Fun with “C:\>”
In the olden days (before Bill Gates introduced the Windows operating system and became a multi-billionaire), it was generally necessary to provide instructions to a computer via a keyed command entered from an enigmatic “C-prompt” (C:\>). Those commands might or might not resemble the English language. “MD\database” for example, would instruct the computer to create a “directory” (what’s now known as a “folder”) called “database,” and “copy A:*.* C:\database” would be an instruction to copy all the files from a floppy disk in drive “A:” to the “database” directory on the hard drive “C:”
To be sure, it was a bit arcane and could be clumsy, but it worked. In fact, to this day, I believe that it worked better in some circumstances than more modern Windows (or Mac) operating systems with their sophisticated GUIs (graphical user interfaces) and mouse-driven “point and click” choices presented in drop-down or pop-up menus, dialog boxes, “radio” buttons, etc. It may just be the cantankerous geezer in me, but there was something very satisfying and powerful about being able to key a command, in a collection management database, like:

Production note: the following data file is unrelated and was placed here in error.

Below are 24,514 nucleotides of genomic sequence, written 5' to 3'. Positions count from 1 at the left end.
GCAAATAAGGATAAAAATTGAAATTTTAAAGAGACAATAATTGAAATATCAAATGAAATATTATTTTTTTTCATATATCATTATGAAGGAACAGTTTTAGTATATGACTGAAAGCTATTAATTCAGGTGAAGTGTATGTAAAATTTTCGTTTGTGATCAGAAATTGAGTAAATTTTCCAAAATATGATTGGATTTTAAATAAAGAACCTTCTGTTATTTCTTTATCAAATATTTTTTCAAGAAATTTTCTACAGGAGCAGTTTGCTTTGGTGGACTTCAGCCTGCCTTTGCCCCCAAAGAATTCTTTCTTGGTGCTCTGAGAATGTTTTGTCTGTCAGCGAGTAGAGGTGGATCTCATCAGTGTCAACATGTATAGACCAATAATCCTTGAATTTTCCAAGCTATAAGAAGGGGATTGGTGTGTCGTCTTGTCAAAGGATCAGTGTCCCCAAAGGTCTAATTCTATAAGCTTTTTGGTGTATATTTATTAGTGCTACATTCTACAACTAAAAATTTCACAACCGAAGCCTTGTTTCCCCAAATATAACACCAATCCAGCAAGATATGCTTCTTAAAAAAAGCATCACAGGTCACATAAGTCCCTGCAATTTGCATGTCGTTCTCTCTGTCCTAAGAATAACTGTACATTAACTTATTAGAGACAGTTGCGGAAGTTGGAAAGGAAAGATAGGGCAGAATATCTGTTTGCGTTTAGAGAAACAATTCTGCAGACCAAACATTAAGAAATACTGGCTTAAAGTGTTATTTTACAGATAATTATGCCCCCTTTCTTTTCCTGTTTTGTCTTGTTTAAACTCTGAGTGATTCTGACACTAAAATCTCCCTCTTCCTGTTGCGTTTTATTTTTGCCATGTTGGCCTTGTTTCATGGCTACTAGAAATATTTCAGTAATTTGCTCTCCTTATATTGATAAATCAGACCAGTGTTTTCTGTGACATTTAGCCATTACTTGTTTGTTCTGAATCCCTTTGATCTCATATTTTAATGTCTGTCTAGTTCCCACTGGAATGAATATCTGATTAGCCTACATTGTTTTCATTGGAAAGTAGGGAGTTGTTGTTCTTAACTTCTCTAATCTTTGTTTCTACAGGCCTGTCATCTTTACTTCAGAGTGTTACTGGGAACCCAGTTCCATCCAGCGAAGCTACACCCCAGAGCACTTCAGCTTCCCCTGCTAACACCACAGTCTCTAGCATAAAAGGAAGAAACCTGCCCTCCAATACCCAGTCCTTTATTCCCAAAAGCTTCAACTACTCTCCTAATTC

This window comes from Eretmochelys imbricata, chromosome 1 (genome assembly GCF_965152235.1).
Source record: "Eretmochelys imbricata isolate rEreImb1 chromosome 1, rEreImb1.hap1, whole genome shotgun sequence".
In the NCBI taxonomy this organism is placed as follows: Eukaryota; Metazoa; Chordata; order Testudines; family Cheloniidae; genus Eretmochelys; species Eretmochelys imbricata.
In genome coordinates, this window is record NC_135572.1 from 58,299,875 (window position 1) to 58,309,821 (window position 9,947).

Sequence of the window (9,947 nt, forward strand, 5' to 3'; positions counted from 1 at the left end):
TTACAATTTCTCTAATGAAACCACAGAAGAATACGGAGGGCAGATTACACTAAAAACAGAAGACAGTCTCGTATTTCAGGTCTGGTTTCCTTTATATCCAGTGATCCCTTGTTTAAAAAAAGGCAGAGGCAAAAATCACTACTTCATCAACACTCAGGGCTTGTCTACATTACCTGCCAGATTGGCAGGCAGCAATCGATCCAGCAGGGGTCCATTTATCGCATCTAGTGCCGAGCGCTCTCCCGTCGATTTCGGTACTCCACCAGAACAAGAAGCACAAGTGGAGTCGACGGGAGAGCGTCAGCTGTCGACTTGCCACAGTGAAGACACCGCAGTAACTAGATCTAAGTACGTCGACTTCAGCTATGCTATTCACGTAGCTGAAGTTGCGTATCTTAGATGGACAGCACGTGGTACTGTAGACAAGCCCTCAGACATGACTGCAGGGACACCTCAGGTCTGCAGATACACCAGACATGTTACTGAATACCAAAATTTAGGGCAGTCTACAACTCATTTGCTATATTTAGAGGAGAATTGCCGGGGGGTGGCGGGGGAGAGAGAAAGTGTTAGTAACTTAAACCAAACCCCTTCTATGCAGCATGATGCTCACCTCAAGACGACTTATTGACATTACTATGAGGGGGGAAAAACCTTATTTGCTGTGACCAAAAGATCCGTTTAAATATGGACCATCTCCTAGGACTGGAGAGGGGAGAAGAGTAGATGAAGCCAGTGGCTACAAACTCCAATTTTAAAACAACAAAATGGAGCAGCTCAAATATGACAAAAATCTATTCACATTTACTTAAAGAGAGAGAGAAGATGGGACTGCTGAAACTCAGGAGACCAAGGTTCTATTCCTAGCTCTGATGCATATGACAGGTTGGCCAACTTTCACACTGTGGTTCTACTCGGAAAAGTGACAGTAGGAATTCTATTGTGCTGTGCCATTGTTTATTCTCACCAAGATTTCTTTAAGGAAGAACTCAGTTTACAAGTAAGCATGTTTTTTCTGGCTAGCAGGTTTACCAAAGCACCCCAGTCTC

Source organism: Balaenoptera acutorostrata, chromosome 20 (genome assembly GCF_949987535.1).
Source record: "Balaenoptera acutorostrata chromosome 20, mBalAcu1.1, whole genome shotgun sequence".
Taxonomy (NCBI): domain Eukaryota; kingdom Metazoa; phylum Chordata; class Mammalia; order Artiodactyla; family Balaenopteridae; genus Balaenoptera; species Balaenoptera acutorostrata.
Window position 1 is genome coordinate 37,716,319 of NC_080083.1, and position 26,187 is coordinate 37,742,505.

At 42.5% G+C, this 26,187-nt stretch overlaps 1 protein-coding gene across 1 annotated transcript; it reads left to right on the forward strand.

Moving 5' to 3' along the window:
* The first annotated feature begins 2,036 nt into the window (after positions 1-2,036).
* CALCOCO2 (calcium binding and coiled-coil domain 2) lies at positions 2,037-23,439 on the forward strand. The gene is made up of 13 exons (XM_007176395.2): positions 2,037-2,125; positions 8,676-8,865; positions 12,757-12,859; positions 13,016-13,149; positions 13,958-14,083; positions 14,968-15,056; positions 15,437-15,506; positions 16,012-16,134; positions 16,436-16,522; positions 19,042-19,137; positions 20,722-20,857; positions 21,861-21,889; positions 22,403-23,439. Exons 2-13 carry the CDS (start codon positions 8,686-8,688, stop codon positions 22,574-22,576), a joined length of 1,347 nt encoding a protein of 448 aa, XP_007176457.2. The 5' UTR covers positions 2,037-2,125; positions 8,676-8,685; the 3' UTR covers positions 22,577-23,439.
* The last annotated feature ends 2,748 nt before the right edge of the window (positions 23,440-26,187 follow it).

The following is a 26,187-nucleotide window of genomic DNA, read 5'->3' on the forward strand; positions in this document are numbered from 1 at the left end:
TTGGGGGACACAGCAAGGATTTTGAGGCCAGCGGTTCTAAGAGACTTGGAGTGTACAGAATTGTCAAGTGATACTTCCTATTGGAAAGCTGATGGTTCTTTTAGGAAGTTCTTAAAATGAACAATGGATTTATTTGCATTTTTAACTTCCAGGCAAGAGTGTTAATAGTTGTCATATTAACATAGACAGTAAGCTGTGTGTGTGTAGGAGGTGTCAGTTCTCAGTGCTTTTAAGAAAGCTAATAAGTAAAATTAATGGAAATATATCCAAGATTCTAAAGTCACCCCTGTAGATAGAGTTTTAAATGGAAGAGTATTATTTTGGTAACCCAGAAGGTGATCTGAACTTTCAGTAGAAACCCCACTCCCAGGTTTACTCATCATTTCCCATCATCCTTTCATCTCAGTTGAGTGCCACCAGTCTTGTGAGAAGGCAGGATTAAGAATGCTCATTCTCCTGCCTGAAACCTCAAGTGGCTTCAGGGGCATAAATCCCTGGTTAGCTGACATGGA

OUTPUT PRINTER; SELECT CATALOG# OBJECT DESCRIPT FROM CATALOG SORTED BY CATALOG# WHERE CLASSIF CONTAINS DOCUMENT AND DESCRIPT CONTAINS PENCIL OR DESCRIPT CONTAINS CRAYON AND NOT OBJECT CONTAINS POEM
and to thereby generate a printout, arranged numerically, of catalog numbers, object names, and object descriptions for cataloged documentary items, other than poems, that are written in pencil or crayon. I believe that there are some collection management systems widely used today that could not process a search query of that complexity – especially with reference to the “and not” parameter. I will grant, however, that the process of making point-and-click selections from dropdown or popup menus eliminates the problem of “typos” that often plagued commands keyed from a DOS prompt.
One of my most interesting and challenging experiences in the dim distant days of DOS was that of programming a database system to process commands such as the one above, in Latvian, to meet the needs of the National Cultural Museum of Latvia. I even earned to cuss in Latvian (frequently!) during the course of that project.